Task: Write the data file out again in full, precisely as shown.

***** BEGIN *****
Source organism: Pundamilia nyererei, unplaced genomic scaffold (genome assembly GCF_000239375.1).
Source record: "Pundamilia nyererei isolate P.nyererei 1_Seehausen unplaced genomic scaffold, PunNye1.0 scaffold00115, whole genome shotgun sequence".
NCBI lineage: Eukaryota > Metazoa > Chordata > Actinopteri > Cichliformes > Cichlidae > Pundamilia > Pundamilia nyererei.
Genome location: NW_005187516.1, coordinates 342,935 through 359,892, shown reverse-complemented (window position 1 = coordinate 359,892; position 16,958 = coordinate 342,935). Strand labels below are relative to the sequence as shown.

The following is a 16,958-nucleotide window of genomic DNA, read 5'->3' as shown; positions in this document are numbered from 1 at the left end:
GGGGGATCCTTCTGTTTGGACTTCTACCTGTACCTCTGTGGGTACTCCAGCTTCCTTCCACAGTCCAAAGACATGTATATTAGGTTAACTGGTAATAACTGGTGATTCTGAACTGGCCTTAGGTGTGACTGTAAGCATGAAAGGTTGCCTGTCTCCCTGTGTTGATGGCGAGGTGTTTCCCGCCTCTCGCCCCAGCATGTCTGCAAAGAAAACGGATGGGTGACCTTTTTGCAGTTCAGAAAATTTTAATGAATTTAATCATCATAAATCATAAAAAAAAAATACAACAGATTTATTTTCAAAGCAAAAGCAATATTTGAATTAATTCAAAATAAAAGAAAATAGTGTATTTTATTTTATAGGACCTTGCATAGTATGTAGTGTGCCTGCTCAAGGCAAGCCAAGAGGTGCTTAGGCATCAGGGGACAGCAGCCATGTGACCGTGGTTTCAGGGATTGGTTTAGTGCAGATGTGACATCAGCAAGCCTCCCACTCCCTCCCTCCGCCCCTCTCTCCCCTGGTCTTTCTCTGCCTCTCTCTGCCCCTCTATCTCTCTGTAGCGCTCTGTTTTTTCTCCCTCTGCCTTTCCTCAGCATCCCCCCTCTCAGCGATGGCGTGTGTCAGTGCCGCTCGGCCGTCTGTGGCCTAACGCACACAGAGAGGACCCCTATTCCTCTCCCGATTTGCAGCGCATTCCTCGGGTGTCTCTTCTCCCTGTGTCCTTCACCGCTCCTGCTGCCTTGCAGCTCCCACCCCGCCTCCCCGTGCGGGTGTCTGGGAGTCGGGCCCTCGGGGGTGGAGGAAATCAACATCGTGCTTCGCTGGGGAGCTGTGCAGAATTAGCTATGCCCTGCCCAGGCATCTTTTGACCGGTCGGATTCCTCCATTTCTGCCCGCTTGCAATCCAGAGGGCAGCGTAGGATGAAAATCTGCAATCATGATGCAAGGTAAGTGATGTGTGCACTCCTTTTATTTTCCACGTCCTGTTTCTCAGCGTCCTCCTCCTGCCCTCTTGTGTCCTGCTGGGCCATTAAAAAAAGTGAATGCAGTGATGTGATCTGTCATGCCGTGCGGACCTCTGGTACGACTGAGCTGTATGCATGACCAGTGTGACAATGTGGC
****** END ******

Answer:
Source organism: Pundamilia nyererei, unplaced genomic scaffold (genome assembly GCF_000239375.1).
Source record: "Pundamilia nyererei isolate P.nyererei 1_Seehausen unplaced genomic scaffold, PunNye1.0 scaffold00115, whole genome shotgun sequence".
NCBI lineage: Eukaryota > Metazoa > Chordata > Actinopteri > Cichliformes > Cichlidae > Pundamilia > Pundamilia nyererei.
Genome location: NW_005187516.1, coordinates 342,935 through 359,892, shown reverse-complemented (window position 1 = coordinate 359,892; position 16,958 = coordinate 342,935). Strand labels below are relative to the sequence as shown.

The following is a 16,958-nucleotide window of genomic DNA, read 5'->3' as shown; positions in this document are numbered from 1 at the left end:
GGGGGATCCTTCTGTTTGGACTTCTACCTGTACCTCTGTGGGTACTCCAGCTTCCTTCCACAGTCCAAAGACATGTATATTAGGTTAACTGGTAATAACTGGTGATTCTGAACTGGCCTTAGGTGTGACTGTAAGCATGAAAGGTTGCCTGTCTCCCTGTGTTGATGGCGAGGTGTTTCCCGCCTCTCGCCCCAGCATGTCTGCAAAGAAAACGGATGGGTGACCTTTTTGCAGTTCAGAAAATTTTAATGAATTTAATCATCATAAATCATAAAAAAAAAATACAACAGATTTATTTTCAAAGCAAAAGCAATATTTGAATTAATTCAAAATAAAAGAAAATAGTGTATTTTATTTTATAGGACCTTGCATAGTATGTAGTGTGCCTGCTCAAGGCAAGCCAAGAGGTGCTTAGGCATCAGGGGACAGCAGCCATGTGACCGTGGTTTCAGGGATTGGTTTAGTGCAGATGTGACATCAGCAAGCCTCCCACTCCCTCCCTCCGCCCCTCTCTCCCCTGGTCTTTCTCTGCCTCTCTCTGCCCCTCTATCTCTCTGTAGCGCTCTGTTTTTTCTCCCTCTGCCTTTCCTCAGCATCCCCCCTCTCAGCGATGGCGTGTGTCAGTGCCGCTCGGCCGTCTGTGGCCTAACGCACACAGAGAGGACCCCTATTCCTCTCCCGATTTGCAGCGCATTCCTCGGGTGTCTCTTCTCCCTGTGTCCTTCACCGCTCCTGCTGCCTTGCAGCTCCCACCCCGCCTCCCCGTGCGGGTGTCTGGGAGTCGGGCCCTCGGGGGTGGAGGAAATCAACATCGTGCTTCGCTGGGGAGCTGTGCAGAATTAGCTATGCCCTGCCCAGGCATCTTTTGACCGGTCGGATTCCTCCATTTCTGCCCGCTTGCAATCCAGAGGGCAGCGTAGGATGAAAATCTGCAATCATGATGCAAGGTAAGTGATGTGTGCACTCCTTTTATTTTCCACGTCCTGTTTCTCAGCGTCCTCCTCCTGCCCTCTTGTGTCCTGCTGGGCCATTAAAAAAAGTGAATGCAGTGATGTGATCTGTCATGCCGTGCGGACCTCTGGTACGACTGAGCTGTATGCATGACCAGTGTGACAATGTGGC